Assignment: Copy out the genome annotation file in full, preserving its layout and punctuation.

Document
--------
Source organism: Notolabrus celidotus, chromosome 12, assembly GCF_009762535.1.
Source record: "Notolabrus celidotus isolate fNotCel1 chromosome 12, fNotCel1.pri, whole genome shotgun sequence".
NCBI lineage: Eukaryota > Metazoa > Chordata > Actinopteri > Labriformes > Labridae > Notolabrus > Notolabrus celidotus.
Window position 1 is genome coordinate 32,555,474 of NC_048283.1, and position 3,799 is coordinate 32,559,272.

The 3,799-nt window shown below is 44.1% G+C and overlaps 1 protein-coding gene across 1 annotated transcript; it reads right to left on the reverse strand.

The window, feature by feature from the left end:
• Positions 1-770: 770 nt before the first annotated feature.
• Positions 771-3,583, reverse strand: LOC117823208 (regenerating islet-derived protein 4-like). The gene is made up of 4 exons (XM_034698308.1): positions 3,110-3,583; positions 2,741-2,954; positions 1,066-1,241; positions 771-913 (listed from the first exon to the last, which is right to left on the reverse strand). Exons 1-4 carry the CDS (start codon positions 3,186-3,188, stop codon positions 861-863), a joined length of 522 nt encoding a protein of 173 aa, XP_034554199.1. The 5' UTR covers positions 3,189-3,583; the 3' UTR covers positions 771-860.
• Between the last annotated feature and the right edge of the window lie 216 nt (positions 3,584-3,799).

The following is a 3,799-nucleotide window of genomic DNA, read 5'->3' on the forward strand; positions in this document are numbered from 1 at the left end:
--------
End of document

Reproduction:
Source organism: Notolabrus celidotus, chromosome 12, assembly GCF_009762535.1.
Source record: "Notolabrus celidotus isolate fNotCel1 chromosome 12, fNotCel1.pri, whole genome shotgun sequence".
NCBI lineage: Eukaryota > Metazoa > Chordata > Actinopteri > Labriformes > Labridae > Notolabrus > Notolabrus celidotus.
Window position 1 is genome coordinate 32,555,474 of NC_048283.1, and position 3,799 is coordinate 32,559,272.

The 3,799-nt window shown below is 44.1% G+C and overlaps 1 protein-coding gene across 1 annotated transcript; it reads right to left on the reverse strand.

The window, feature by feature from the left end:
• Positions 1-770: 770 nt before the first annotated feature.
• Positions 771-3,583, reverse strand: LOC117823208 (regenerating islet-derived protein 4-like). The gene is made up of 4 exons (XM_034698308.1): positions 3,110-3,583; positions 2,741-2,954; positions 1,066-1,241; positions 771-913 (listed from the first exon to the last, which is right to left on the reverse strand). Exons 1-4 carry the CDS (start codon positions 3,186-3,188, stop codon positions 861-863), a joined length of 522 nt encoding a protein of 173 aa, XP_034554199.1. The 5' UTR covers positions 3,189-3,583; the 3' UTR covers positions 771-860.
• Between the last annotated feature and the right edge of the window lie 216 nt (positions 3,584-3,799).

The following is a 3,799-nucleotide window of genomic DNA, read 5'->3' on the forward strand; positions in this document are numbered from 1 at the left end: